Leaving super on in Southern California

Beekeepers in Southern California, specifically the warm San Fernando Valley- Can we keep our supers on year round? Or should they be removed and stored in the late “fall” and put back on in March? Anyone keep theirs on?

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Hello and welcome to the Flow forum! :blush:

Well, I am south of you and also have warm winters. However, we also have long nectar dearths. During those periods, bees seem to switch from nectar collection to propolis collection, and proceed to seal up everything they can with it. That includes Flow frames.

I don’t leave them on until late fall, because our nectar flow is over by early July. We don’t get any significant nectar until a few months after the rainy season starts. There may be a bit in December, from eucalypts in urban areas, but the main flow doesn’t start until around February with citrus, avocado and succulents. So unless you are willing to take a risk in cleaning off propolis (very hard work and gums up the Flow mechanism), I would take the Flow super off in July or August. :wink:

I also run double brood boxes, because I don’t want to leave the super on, and the bees need the food…

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OK so I have only just installed a package 21 days ago, am waiting for them to fill out the first brood box and I plan to add a second like you (I was advised to do this by locals here) then when they fill out the second brood box (I’m guessing sometime late summer if all goes well) Then would I just need to wait until late Feb/March 2022 to add the super? if yes, then you’re saying I should take it off in July/Aug 2022? (I have MANY flowering plants around and they have filled out 5 out of my 7 in 21 days with brood/honey stores)

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Well, if you have a hive scale that proves that you have continuing nectar flow, you could leave it on. However 95% of apiaries west of the Sierras and south of San Francisco have a nectar flow which ends around July. My mentor has bee raising bees commercially here for over 50 years and does migratory pollination. He takes his last harvest around Independence Day. Obviously you know your local forage better than I do, but the general advice is harvest in July, then lock down for winter.

They are your hives, so it is your choice. Just sharing what I have experienced and been taught. :blush:

One more thought for you. The vast majority of people think that FLOWERS mean NECTAR. That just isn’t true. :blush:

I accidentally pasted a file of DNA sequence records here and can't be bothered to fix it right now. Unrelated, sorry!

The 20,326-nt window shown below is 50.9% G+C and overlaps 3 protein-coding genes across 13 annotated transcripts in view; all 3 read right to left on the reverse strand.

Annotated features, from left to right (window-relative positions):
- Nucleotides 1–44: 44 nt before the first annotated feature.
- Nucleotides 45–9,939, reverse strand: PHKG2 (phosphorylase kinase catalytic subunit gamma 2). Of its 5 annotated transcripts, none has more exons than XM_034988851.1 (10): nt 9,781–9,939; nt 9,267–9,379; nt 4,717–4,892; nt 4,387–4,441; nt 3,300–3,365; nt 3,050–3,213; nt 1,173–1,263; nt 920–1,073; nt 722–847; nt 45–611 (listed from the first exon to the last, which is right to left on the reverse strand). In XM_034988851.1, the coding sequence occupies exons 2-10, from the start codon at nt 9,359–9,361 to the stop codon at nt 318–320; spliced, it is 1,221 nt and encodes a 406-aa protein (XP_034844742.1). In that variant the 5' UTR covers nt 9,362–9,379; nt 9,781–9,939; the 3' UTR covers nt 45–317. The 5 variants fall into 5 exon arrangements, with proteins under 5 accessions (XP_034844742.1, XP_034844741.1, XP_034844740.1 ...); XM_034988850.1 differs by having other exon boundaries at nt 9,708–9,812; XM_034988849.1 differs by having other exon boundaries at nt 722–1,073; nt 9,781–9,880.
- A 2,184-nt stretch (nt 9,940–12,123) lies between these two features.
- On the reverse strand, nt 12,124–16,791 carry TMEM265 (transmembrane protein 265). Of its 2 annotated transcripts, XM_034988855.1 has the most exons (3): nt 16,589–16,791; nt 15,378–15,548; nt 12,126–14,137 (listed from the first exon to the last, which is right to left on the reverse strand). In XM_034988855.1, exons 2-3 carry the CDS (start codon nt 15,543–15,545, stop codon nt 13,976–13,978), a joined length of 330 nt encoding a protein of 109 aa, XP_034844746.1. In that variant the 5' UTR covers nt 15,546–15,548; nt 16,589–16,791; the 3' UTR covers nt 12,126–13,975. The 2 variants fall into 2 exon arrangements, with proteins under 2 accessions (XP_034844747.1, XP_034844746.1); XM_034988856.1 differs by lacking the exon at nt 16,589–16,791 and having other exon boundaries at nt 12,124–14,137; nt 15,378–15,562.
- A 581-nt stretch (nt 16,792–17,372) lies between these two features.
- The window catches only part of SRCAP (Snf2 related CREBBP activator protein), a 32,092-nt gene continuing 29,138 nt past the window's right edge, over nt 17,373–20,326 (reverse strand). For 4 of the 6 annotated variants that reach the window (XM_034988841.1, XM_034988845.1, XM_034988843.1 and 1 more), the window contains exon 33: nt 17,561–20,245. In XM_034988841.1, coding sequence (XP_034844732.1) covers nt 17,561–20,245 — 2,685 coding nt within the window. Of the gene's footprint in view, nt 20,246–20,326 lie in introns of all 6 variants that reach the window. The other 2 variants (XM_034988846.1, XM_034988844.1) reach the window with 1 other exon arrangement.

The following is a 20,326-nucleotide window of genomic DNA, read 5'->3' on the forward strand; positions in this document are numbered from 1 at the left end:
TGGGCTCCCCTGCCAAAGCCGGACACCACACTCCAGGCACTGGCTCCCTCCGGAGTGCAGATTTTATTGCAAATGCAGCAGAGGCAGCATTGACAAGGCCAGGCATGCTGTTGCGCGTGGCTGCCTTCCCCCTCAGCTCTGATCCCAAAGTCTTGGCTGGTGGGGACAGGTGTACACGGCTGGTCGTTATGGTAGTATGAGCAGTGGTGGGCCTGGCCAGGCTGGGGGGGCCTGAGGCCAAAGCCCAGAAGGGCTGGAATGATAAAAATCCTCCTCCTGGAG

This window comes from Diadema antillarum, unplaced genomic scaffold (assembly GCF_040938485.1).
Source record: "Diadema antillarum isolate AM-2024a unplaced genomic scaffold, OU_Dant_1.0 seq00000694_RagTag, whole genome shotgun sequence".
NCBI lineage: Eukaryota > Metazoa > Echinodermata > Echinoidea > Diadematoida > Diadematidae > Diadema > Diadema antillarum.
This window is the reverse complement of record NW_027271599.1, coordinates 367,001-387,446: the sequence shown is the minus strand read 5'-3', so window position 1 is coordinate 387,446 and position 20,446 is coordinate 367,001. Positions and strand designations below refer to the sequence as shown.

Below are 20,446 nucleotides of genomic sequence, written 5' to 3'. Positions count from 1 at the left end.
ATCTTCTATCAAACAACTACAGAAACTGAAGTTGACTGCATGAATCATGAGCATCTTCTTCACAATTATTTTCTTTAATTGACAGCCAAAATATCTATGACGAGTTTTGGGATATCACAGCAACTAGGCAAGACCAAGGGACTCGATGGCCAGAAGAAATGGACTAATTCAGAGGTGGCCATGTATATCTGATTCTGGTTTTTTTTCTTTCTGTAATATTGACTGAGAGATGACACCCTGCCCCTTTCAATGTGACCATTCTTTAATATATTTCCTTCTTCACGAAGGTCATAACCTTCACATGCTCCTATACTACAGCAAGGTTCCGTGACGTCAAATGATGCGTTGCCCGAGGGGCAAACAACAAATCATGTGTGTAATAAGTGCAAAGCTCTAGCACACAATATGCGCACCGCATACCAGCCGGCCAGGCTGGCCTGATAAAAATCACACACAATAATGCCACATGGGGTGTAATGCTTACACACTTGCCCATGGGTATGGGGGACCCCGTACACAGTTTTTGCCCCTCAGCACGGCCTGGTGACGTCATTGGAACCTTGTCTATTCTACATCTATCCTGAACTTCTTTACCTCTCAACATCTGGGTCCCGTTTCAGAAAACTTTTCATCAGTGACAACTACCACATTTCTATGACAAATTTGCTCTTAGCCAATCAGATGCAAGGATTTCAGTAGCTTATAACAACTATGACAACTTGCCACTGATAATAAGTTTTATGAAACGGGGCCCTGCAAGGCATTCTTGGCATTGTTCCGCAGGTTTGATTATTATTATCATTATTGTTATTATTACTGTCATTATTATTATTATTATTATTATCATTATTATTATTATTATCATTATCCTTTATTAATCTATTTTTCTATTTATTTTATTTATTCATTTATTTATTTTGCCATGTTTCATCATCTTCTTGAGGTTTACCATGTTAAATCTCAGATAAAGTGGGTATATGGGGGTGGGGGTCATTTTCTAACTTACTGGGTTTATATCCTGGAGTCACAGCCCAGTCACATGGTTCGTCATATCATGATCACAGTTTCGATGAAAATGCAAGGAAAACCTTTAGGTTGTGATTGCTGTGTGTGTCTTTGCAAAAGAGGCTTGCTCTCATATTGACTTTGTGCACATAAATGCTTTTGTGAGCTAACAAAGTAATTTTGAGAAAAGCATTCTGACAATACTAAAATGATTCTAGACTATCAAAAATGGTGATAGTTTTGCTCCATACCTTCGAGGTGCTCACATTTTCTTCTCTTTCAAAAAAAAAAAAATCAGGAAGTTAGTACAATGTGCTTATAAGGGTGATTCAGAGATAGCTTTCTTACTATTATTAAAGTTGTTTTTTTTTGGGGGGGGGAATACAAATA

Plants produce nectar to bribe insects to pollinate. They want the insects to pick up and transfer the pollen. There is no direct benefit to the plant from producing nectar, other than pollination. When the weather is dry, the plants still make flowers, and pollen, but the nectar supply can be almost negligible. The plant wants to live and pass on its genes, so it is willing to use whatever means available, including a bit of short-changing. The insects/hummingbirds are fooled into visiting the flowers anyway, but they don’t get a meal. Meanwhile the plant gets pollinated.

I try to think like a bee when I am working with them, but I also try to understand the plant point of view. Biology is complicated and that is part of the joy of beekeeping. Hope that helps. :wink:

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OK understood- But don’t you just look into the window of the honey super and see that they remain empty starting in July and use that as your guide as to when to remove your super?

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Nope. The windows are very misleading. You need to lift the frames or weigh the hive.

I have never had more than one harvest per season from our Flow frames in 5 years in San Diego. Your foraging area may be very different from mine, but compared with other places that I have worked with bees, the nectar dries up very fast as the summer warms up. Your experience may differ, and I look forward to you sharing it. :blush:

Very interesting discussion…

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Those frames are so tight together- Do you use Bee-Quick on cardboard to get the bees to exit below before pulling your super flow hive frames out to see if they are all capped before each harvest?

I don’t. It really isn’t needed. I just remove the Flow key cover, put the J-hook of a hive tool under the screw end of the frame and lever the frame up while putting 2 fingers into the plastic key access cover. If I lift straight up, the frame comes out pretty easily. :wink:

The remaining frames can be inspected by sliding them across into the empty space, so that you don’t have to lift them all if you don’t want to. Just slide and inspect the frame faces in the gap you created. :blush:

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I’m assuming the outer frame(s) first- what percentage of capping are you looking for per frame?

Yes, outer first. Fewer bees on that one, usually. I prefer at least 90%, but if it late in the season, I would still harvest at 80% capped and then test the drained honey for water content with my refractometer. If it was less than 18%, I would consider that shelf stable. :wink: